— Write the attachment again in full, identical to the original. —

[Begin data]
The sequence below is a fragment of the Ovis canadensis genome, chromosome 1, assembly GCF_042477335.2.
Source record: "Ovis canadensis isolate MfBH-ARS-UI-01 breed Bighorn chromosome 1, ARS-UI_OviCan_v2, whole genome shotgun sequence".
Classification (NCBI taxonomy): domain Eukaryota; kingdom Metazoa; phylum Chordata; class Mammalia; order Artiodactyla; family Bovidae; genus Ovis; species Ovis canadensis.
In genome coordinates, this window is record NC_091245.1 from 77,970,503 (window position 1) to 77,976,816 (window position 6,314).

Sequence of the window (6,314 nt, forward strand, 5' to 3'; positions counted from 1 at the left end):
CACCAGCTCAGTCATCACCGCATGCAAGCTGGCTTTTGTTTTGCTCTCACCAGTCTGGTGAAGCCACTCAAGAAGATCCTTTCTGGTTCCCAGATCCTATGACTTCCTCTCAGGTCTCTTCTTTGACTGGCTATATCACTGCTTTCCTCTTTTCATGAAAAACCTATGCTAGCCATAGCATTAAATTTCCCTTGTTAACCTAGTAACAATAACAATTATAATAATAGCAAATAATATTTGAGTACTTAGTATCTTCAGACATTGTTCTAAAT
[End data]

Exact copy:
The sequence below is a fragment of the Ovis canadensis genome, chromosome 1, assembly GCF_042477335.2.
Source record: "Ovis canadensis isolate MfBH-ARS-UI-01 breed Bighorn chromosome 1, ARS-UI_OviCan_v2, whole genome shotgun sequence".
Classification (NCBI taxonomy): domain Eukaryota; kingdom Metazoa; phylum Chordata; class Mammalia; order Artiodactyla; family Bovidae; genus Ovis; species Ovis canadensis.
In genome coordinates, this window is record NC_091245.1 from 77,970,503 (window position 1) to 77,976,816 (window position 6,314).

Sequence of the window (6,314 nt, forward strand, 5' to 3'; positions counted from 1 at the left end):
CACCAGCTCAGTCATCACCGCATGCAAGCTGGCTTTTGTTTTGCTCTCACCAGTCTGGTGAAGCCACTCAAGAAGATCCTTTCTGGTTCCCAGATCCTATGACTTCCTCTCAGGTCTCTTCTTTGACTGGCTATATCACTGCTTTCCTCTTTTCATGAAAAACCTATGCTAGCCATAGCATTAAATTTCCCTTGTTAACCTAGTAACAATAACAATTATAATAATAGCAAATAATATTTGAGTACTTAGTATCTTCAGACATTGTTCTAAAT